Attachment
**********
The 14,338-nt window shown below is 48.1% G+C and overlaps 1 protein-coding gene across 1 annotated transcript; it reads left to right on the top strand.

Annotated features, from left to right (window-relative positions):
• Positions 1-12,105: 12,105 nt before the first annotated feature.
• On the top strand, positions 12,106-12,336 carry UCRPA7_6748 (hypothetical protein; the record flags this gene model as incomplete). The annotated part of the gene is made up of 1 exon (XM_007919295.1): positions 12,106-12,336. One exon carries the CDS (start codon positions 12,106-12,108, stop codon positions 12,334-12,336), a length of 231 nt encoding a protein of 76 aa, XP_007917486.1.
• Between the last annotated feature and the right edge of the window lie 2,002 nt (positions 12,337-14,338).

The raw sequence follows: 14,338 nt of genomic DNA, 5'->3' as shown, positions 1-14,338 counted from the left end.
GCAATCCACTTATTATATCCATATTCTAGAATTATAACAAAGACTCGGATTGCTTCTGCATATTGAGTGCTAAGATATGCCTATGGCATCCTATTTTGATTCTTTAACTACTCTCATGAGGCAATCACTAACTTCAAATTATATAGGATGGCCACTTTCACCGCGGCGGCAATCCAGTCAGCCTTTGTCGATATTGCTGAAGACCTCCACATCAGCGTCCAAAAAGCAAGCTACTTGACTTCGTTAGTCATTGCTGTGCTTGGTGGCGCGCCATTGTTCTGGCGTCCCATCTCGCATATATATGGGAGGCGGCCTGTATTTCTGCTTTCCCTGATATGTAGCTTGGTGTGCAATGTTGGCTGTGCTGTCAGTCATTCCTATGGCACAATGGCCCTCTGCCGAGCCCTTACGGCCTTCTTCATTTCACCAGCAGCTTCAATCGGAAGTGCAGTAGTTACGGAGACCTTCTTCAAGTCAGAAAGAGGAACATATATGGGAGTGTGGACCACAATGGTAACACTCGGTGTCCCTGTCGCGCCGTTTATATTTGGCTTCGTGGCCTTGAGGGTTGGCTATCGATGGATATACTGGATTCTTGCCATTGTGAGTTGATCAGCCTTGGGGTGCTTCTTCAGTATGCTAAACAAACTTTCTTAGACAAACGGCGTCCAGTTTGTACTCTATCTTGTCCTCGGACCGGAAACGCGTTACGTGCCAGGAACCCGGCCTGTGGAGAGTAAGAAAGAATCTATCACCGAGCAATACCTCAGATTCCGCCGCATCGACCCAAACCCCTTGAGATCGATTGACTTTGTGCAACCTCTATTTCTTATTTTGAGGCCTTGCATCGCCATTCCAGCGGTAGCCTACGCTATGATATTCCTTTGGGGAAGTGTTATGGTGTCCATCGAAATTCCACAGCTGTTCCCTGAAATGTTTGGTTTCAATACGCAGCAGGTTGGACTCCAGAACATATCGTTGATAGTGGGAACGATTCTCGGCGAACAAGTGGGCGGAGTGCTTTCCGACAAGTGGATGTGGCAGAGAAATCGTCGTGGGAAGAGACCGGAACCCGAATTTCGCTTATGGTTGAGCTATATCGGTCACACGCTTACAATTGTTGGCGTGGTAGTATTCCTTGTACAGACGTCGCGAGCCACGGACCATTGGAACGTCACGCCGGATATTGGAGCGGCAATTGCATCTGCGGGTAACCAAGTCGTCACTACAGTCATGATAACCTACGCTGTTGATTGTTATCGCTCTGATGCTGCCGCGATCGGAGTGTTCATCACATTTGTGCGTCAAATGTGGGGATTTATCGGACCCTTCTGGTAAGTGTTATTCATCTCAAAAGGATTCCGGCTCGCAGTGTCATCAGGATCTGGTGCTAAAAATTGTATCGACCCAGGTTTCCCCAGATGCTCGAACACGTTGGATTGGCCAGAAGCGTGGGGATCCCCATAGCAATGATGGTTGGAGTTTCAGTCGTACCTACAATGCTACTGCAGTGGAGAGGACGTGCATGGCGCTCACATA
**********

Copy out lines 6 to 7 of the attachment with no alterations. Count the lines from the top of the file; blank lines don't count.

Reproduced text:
The raw sequence follows: 14,338 nt of genomic DNA, 5'->3' as shown, positions 1-14,338 counted from the left end.
GCAATCCACTTATTATATCCATATTCTAGAATTATAACAAAGACTCGGATTGCTTCTGCATATTGAGTGCTAAGATATGCCTATGGCATCCTATTTTGATTCTTTAACTACTCTCATGAGGCAATCACTAACTTCAAATTATATAGGATGGCCACTTTCACCGCGGCGGCAATCCAGTCAGCCTTTGTCGATATTGCTGAAGACCTCCACATCAGCGTCCAAAAAGCAAGCTACTTGACTTCGTTAGTCATTGCTGTGCTTGGTGGCGCGCCATTGTTCTGGCGTCCCATCTCGCATATATATGGGAGGCGGCCTGTATTTCTGCTTTCCCTGATATGTAGCTTGGTGTGCAATGTTGGCTGTGCTGTCAGTCATTCCTATGGCACAATGGCCCTCTGCCGAGCCCTTACGGCCTTCTTCATTTCACCAGCAGCTTCAATCGGAAGTGCAGTAGTTACGGAGACCTTCTTCAAGTCAGAAAGAGGAACATATATGGGAGTGTGGACCACAATGGTAACACTCGGTGTCCCTGTCGCGCCGTTTATATTTGGCTTCGTGGCCTTGAGGGTTGGCTATCGATGGATATACTGGATTCTTGCCATTGTGAGTTGATCAGCCTTGGGGTGCTTCTTCAGTATGCTAAACAAACTTTCTTAGACAAACGGCGTCCAGTTTGTACTCTATCTTGTCCTCGGACCGGAAACGCGTTACGTGCCAGGAACCCGGCCTGTGGAGAGTAAGAAAGAATCTATCACCGAGCAATACCTCAGATTCCGCCGCATCGACCCAAACCCCTTGAGATCGATTGACTTTGTGCAACCTCTATTTCTTATTTTGAGGCCTTGCATCGCCATTCCAGCGGTAGCCTACGCTATGATATTCCTTTGGGGAAGTGTTATGGTGTCCATCGAAATTCCACAGCTGTTCCCTGAAATGTTTGGTTTCAATACGCAGCAGGTTGGACTCCAGAACATATCGTTGATAGTGGGAACGATTCTCGGCGAACAAGTGGGCGGAGTGCTTTCCGACAAGTGGATGTGGCAGAGAAATCGTCGTGGGAAGAGACCGGAACCCGAATTTCGCTTATGGTTGAGCTATATCGGTCACACGCTTACAATTGTTGGCGTGGTAGTATTCCTTGTACAGACGTCGCGAGCCACGGACCATTGGAACGTCACGCCGGATATTGGAGCGGCAATTGCATCTGCGGGTAACCAAGTCGTCACTACAGTCATGATAACCTACGCTGTTGATTGTTATCGCTCTGATGCTGCCGCGATCGGAGTGTTCATCACATTTGTGCGTCAAATGTGGGGATTTATCGGACCCTTCTGGTAAGTGTTATTCATCTCAAAAGGATTCCGGCTCGCAGTGTCATCAGGATCTGGTGCTAAAAATTGTATCGACCCAGGTTTCCCCAGATGCTCGAACACGTTGGATTGGCCAGAAGCGTGGGGATCCCCATAGCAATGATGGTTGGAGTTTCAGTCGTACCTACAATGCTACTGCAGTGGAGAGGACGTGCATGGCGCTCACATA